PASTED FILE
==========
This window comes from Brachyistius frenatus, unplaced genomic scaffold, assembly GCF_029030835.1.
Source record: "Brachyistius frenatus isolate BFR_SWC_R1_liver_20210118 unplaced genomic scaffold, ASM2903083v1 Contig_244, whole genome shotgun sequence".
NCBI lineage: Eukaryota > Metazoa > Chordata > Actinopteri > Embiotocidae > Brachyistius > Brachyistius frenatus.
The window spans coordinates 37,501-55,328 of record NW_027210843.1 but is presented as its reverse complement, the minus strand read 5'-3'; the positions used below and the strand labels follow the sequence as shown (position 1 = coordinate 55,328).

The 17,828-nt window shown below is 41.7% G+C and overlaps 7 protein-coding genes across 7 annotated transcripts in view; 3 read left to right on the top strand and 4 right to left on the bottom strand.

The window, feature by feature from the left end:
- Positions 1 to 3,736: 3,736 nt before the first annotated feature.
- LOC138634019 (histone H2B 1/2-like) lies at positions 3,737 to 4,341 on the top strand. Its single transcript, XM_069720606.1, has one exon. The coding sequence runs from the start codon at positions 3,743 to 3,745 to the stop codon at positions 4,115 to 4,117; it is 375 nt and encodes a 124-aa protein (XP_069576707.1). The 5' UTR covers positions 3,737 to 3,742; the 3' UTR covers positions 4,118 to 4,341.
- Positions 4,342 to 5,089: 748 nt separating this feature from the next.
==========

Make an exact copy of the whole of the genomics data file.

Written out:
This window comes from Brachyistius frenatus, unplaced genomic scaffold, assembly GCF_029030835.1.
Source record: "Brachyistius frenatus isolate BFR_SWC_R1_liver_20210118 unplaced genomic scaffold, ASM2903083v1 Contig_244, whole genome shotgun sequence".
NCBI lineage: Eukaryota > Metazoa > Chordata > Actinopteri > Embiotocidae > Brachyistius > Brachyistius frenatus.
The window spans coordinates 37,501-55,328 of record NW_027210843.1 but is presented as its reverse complement, the minus strand read 5'-3'; the positions used below and the strand labels follow the sequence as shown (position 1 = coordinate 55,328).

The 17,828-nt window shown below is 41.7% G+C and overlaps 7 protein-coding genes across 7 annotated transcripts in view; 3 read left to right on the top strand and 4 right to left on the bottom strand.

The window, feature by feature from the left end:
- Positions 1 to 3,736: 3,736 nt before the first annotated feature.
- LOC138634019 (histone H2B 1/2-like) lies at positions 3,737 to 4,341 on the top strand. Its single transcript, XM_069720606.1, has one exon. The coding sequence runs from the start codon at positions 3,743 to 3,745 to the stop codon at positions 4,115 to 4,117; it is 375 nt and encodes a 124-aa protein (XP_069576707.1). The 5' UTR covers positions 3,737 to 3,742; the 3' UTR covers positions 4,118 to 4,341.
- Positions 4,342 to 5,089: 748 nt separating this feature from the next.